Renovations began immediately and continued throughout the summer. “When the school year began, we had to stop what we were doing, and get to serving the students. The renovations aren’t completely done. You can see that they’re still working on track lighting now. Benches are coming soon. We also saw that students were leaning on the walls and getting marks on them, so we’re working on finishing the walls so that won’t happen.”

In September, Mail Services served an average of 1,167 students per day. “That’s including Saturdays, when our hours are shortened,” Gentry explains. The median pickup time for packages ranged from 2:03 minutes to 4:57 minutes. “But, remember, the number of packages students were picking up ranged from one to twenty-seven. So, the student who’s picking up one package isn’t waiting nearly as long as the student picking up twenty.”

So far, reception has been great. “We conducted a survey, and 80% of students have loved it, while nearly none strongly disliked the changes. Our primary complaint was that students don’t want a wait time for a letter to be as long as for a package, so we fixed that. Now, we have one worker who is designated each day to get letters. They’re in charge of that, so that the wait is shortened.”

“The new layout also just looks much nicer, and it functions much better than the desk we used to have. Now students can actually see the shelves where their packages are, and appreciate the amount of work our employees are doing. There’s more transparency. The letters on the shelves are movable, so we can organize packages more efficiently. We also got a floral case for perishable items, whereas those used to be delivered to ResLife. We’re working with CIS to be able to look up parent names of students for when packages aren’t addressed to students’ names.”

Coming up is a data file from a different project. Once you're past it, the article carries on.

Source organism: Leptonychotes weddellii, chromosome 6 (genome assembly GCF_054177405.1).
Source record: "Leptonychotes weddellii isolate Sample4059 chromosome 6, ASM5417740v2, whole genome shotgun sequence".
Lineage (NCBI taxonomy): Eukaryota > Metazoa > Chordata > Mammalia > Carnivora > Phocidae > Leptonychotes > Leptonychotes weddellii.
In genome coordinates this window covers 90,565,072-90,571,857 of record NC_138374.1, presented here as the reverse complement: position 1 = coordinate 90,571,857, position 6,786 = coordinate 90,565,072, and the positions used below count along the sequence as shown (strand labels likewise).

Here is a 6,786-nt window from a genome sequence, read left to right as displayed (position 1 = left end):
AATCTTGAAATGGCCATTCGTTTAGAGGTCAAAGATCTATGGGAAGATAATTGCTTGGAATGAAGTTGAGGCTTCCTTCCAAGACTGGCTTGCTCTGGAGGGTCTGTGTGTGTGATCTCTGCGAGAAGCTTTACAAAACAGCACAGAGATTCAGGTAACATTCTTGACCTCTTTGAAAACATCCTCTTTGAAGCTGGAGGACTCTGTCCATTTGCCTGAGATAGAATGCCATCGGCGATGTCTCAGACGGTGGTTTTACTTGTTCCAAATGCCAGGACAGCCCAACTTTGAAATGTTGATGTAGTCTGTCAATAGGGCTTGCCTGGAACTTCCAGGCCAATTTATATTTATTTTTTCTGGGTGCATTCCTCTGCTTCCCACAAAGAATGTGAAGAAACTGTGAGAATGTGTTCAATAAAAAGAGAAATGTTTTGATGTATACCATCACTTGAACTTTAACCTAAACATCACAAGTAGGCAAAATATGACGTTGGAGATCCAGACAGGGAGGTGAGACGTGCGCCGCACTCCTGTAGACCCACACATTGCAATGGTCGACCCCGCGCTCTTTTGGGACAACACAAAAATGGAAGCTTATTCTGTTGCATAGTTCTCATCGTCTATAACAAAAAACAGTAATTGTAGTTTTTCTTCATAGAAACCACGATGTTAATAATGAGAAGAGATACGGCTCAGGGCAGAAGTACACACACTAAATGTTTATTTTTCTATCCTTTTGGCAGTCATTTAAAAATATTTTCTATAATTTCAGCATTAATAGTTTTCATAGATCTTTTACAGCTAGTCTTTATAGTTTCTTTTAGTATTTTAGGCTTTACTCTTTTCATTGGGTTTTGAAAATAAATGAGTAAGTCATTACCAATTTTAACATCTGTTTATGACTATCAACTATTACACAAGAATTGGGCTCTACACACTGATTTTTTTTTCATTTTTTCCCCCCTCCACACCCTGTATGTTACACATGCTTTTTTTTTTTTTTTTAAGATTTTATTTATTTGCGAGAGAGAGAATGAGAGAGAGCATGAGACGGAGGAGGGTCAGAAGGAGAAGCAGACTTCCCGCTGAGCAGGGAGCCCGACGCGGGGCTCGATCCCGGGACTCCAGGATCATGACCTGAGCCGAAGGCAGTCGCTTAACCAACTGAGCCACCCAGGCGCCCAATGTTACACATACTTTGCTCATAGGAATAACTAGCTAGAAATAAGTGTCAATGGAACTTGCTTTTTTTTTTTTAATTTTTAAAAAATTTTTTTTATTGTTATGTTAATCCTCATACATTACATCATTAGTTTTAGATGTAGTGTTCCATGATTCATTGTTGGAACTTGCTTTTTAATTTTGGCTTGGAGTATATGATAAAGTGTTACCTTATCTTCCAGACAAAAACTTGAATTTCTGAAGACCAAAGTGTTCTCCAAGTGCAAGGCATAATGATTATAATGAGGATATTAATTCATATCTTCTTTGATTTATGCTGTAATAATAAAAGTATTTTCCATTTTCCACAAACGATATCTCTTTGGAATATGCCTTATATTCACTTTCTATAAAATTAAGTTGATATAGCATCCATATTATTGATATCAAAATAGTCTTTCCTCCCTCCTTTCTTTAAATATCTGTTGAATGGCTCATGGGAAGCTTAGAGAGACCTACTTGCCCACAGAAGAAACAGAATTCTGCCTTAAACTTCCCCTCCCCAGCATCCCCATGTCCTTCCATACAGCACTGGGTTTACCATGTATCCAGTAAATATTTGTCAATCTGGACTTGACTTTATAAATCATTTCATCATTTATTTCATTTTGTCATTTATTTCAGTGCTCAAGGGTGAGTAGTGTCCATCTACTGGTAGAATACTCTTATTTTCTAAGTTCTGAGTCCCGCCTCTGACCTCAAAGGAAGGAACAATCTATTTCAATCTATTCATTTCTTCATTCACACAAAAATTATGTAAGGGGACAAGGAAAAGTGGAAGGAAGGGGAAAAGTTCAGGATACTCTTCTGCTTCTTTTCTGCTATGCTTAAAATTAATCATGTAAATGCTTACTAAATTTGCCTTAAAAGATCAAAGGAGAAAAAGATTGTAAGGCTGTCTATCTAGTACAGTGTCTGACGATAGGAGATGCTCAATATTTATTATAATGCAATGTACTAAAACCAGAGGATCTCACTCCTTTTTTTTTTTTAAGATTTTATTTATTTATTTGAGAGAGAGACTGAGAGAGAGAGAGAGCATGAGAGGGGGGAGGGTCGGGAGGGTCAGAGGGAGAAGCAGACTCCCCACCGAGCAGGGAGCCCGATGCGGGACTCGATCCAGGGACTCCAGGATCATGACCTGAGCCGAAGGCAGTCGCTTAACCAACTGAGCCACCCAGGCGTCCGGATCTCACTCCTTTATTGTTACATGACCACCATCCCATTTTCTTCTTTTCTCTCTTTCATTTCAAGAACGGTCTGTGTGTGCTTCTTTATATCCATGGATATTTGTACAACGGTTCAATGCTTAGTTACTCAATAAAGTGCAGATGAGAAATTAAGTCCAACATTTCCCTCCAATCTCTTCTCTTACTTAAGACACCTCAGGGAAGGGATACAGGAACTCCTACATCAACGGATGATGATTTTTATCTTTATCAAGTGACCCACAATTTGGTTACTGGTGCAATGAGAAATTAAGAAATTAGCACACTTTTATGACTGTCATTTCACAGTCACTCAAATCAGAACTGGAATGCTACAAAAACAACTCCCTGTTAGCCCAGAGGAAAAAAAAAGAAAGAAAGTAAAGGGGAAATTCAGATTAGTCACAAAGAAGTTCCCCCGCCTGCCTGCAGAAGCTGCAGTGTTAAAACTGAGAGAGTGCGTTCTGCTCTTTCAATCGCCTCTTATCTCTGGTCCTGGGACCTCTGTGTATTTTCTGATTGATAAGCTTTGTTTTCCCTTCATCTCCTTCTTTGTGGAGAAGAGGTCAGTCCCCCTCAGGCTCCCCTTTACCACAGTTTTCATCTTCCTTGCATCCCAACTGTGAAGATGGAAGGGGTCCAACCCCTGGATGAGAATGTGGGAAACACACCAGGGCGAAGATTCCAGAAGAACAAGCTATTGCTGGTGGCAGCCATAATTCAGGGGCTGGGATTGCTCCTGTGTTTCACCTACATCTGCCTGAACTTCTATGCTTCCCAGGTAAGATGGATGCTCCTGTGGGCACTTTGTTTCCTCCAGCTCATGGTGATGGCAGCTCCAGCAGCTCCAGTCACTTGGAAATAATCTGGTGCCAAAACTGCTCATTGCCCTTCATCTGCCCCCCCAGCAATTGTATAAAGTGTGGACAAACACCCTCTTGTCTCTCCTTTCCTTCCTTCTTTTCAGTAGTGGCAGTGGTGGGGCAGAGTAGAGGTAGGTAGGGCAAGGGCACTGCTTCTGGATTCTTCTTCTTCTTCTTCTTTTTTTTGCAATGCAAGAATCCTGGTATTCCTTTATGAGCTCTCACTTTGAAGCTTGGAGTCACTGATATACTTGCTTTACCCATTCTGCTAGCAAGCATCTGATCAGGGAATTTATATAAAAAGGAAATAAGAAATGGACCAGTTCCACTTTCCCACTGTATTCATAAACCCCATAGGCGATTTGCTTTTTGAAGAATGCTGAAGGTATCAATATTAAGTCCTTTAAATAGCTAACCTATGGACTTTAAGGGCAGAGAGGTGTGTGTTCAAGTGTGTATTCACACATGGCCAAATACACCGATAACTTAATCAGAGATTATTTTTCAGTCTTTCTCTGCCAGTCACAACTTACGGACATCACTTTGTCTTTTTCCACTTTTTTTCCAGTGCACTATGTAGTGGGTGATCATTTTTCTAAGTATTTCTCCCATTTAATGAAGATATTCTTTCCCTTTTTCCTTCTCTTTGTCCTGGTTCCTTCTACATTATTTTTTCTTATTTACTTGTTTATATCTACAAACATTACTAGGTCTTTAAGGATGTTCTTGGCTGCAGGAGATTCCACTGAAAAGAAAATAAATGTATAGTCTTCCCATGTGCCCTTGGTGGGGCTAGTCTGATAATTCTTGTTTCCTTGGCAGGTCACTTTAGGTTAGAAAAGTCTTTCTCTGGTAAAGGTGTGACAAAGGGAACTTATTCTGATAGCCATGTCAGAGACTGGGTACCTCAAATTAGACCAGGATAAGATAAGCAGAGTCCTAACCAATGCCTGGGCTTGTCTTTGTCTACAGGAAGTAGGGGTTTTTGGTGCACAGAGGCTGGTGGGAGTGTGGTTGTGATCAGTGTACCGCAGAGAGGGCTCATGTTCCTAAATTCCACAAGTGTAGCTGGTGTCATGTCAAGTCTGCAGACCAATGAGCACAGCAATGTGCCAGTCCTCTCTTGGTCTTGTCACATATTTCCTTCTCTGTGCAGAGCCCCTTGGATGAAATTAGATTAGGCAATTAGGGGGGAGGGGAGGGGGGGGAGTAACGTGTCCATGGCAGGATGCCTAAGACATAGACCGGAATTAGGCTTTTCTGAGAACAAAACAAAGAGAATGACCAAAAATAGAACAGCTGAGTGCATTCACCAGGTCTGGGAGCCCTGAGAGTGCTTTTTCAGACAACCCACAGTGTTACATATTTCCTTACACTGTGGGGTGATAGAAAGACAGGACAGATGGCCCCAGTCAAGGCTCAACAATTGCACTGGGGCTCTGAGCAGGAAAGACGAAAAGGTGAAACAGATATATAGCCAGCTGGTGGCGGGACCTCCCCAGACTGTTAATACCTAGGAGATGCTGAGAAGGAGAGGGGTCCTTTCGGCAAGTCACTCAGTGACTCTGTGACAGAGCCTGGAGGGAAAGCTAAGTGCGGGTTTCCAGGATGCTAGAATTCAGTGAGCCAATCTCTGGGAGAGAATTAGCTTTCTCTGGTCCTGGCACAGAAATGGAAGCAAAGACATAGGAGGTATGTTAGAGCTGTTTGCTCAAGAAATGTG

Gentry also explains that the new layout has reduced the tendency of waiting in a line. “Students always used to queue in a line. Now they wait in a group. Lines never work, because someone behind you picking up one package is going to be called before you, if you’re picking up six.”

And of course, the playlist. “Students have really loved the music. My area manager has told me how often he sees students nodding their heads to the songs.” When asked where we can find these playlists, Gentry notes, “We use Spotify. If you ask, you can probably request a song. They also do themes for each day.”

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When will Mail Services treat us to “The Bachelor Party!”?

When asked if Mail Services was planning on hosting a club night, “It’s not in the plans. Maybe if we get more space.” No word yet on the Blue Room-Mailroom Merger. Till then, students will have to be satisfied with Spotify and free document shredding. It’s a fair deal.

Images via, via Elizabeth Gentry, Asst. VP of Business and Financial Services, and via Anthony DeRita ’18.

 

1 Comment

  1. Sam

    Actually the new Mail Services is a stressful neo-capitalist nightmare. (One example: when you get a letter the notification comes from an email belonging to OfficeCorp. That’s dystopic and terrifying and also hilarious.)

    And no mention in this article about RICOH’s use as an organized labor-busting tool because the damn 80s Spotify playlist is of course what matters here.